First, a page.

How to Retire Early Through Real Estate Investing
Renters Warehouse Blog
How to Retire Early Through Real Estate Investing
For many people in their 20's and 30's -retirement may seem like a vague and distant concept -something that's perhaps looming on the distant horizon, but not something that you'd think about every day.
But perhaps you should be! Retirement isn't something that has to happen in your 60's -for those who are smart, savvy, and extremely hard-working, retirement could be sooner than you might think -especially if income property investments are involved!
According to Social Security, a shocking 90 percent of Americans are retiring at or below poverty income levels. One of the main reasons for this is the fact that most people are saving cash for retirement, adding small sums here and there where they can, rather than working to build passive streams of income -one of the best ways to create and grow wealth.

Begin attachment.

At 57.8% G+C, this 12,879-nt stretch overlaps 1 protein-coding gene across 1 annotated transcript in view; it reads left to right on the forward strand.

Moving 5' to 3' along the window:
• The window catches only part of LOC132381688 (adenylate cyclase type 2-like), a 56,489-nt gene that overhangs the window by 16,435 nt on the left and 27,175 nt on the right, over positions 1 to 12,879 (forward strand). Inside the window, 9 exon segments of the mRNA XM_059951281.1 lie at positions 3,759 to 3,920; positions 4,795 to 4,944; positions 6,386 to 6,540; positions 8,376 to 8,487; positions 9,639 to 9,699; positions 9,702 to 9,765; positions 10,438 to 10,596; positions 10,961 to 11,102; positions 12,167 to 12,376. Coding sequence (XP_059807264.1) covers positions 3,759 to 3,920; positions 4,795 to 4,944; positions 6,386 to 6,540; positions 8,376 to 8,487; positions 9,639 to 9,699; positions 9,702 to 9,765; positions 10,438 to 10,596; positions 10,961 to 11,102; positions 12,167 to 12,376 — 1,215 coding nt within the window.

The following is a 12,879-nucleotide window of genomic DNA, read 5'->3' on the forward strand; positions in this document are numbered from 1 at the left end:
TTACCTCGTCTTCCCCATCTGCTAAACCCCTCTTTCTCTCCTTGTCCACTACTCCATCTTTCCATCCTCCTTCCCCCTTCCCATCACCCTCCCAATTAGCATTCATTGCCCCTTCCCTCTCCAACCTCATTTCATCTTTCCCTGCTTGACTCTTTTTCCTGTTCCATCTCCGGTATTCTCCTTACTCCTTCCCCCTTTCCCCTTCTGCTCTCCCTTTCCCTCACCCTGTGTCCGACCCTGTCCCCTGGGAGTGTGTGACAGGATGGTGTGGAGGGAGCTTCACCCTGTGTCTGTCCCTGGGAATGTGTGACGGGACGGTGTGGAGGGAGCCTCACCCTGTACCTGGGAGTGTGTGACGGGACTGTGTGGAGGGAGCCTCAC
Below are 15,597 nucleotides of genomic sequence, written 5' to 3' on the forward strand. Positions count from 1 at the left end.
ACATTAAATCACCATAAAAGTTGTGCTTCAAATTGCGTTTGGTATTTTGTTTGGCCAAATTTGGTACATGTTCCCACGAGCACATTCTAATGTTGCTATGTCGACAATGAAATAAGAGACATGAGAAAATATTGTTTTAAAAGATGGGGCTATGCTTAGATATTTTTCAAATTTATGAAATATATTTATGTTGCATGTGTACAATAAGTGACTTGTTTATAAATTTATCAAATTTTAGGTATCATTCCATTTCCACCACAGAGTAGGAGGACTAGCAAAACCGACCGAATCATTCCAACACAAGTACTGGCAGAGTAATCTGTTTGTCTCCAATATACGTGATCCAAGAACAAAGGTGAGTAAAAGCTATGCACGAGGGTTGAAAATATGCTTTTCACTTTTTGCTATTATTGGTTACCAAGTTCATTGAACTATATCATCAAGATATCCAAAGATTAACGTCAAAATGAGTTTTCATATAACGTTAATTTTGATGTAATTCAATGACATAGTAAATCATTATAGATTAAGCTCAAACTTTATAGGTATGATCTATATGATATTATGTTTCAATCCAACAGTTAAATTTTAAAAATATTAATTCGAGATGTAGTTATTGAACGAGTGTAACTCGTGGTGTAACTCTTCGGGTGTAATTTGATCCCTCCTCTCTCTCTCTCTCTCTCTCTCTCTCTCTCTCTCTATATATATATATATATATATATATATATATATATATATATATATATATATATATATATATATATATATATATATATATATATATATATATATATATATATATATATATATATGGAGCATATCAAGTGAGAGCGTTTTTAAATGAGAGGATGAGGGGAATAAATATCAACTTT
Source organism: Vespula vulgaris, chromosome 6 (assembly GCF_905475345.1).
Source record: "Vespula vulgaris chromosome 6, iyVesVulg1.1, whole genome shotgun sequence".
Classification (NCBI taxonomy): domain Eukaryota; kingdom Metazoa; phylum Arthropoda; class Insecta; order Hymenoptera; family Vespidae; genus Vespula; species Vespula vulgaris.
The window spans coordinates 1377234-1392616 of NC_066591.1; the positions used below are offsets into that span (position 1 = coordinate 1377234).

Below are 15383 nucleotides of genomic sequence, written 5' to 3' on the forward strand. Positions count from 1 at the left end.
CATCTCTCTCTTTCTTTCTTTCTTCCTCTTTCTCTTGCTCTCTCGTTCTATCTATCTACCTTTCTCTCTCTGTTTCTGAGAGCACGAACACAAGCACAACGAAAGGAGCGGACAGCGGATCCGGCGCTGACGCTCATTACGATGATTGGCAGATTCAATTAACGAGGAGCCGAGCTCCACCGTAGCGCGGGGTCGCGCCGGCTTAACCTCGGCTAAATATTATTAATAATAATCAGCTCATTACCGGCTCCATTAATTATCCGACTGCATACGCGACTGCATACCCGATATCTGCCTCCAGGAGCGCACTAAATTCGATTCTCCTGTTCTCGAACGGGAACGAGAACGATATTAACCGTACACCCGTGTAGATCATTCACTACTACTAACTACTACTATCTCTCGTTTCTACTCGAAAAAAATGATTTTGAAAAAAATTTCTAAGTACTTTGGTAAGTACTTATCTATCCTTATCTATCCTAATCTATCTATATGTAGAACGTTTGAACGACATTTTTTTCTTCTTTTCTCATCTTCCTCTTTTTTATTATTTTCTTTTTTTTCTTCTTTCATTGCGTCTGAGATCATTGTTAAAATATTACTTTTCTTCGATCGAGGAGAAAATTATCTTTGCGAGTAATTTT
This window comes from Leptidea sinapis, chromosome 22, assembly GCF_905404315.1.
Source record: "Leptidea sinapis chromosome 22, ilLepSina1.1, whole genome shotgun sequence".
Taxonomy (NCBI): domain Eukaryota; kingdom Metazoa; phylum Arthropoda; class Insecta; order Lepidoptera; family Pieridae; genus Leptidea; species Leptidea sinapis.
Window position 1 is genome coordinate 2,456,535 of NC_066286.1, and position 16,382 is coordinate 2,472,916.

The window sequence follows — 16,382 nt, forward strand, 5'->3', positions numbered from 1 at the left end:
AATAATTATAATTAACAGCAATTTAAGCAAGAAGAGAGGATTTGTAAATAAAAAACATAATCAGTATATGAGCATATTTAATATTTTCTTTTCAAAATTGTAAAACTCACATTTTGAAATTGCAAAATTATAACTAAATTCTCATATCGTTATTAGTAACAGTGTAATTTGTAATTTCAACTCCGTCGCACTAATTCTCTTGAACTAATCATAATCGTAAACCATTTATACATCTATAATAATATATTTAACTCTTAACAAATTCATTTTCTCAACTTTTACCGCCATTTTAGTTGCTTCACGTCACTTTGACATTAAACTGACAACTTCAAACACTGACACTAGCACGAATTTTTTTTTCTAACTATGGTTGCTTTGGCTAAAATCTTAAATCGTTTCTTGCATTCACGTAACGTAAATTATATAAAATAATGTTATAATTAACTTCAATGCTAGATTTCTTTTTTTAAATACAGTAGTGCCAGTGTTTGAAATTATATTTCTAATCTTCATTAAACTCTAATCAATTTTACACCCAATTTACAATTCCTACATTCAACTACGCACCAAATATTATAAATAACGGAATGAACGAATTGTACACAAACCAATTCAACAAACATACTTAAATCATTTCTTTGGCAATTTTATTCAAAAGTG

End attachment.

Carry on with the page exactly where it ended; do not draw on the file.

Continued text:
If you like the idea of being able to retire early -or, at least -would like to retire with enough reserves to keep you well-stocked into your golden years, then you'll want to consider using income properties as your vehicle to get there. There's a reason that investment properties are by and large the investment of choice for many; over time these assets tend to perform quite well. And with rental property, you'll be able to experience both immediate cash flow, as well as the long-term rewards of appreciation and tax benefits.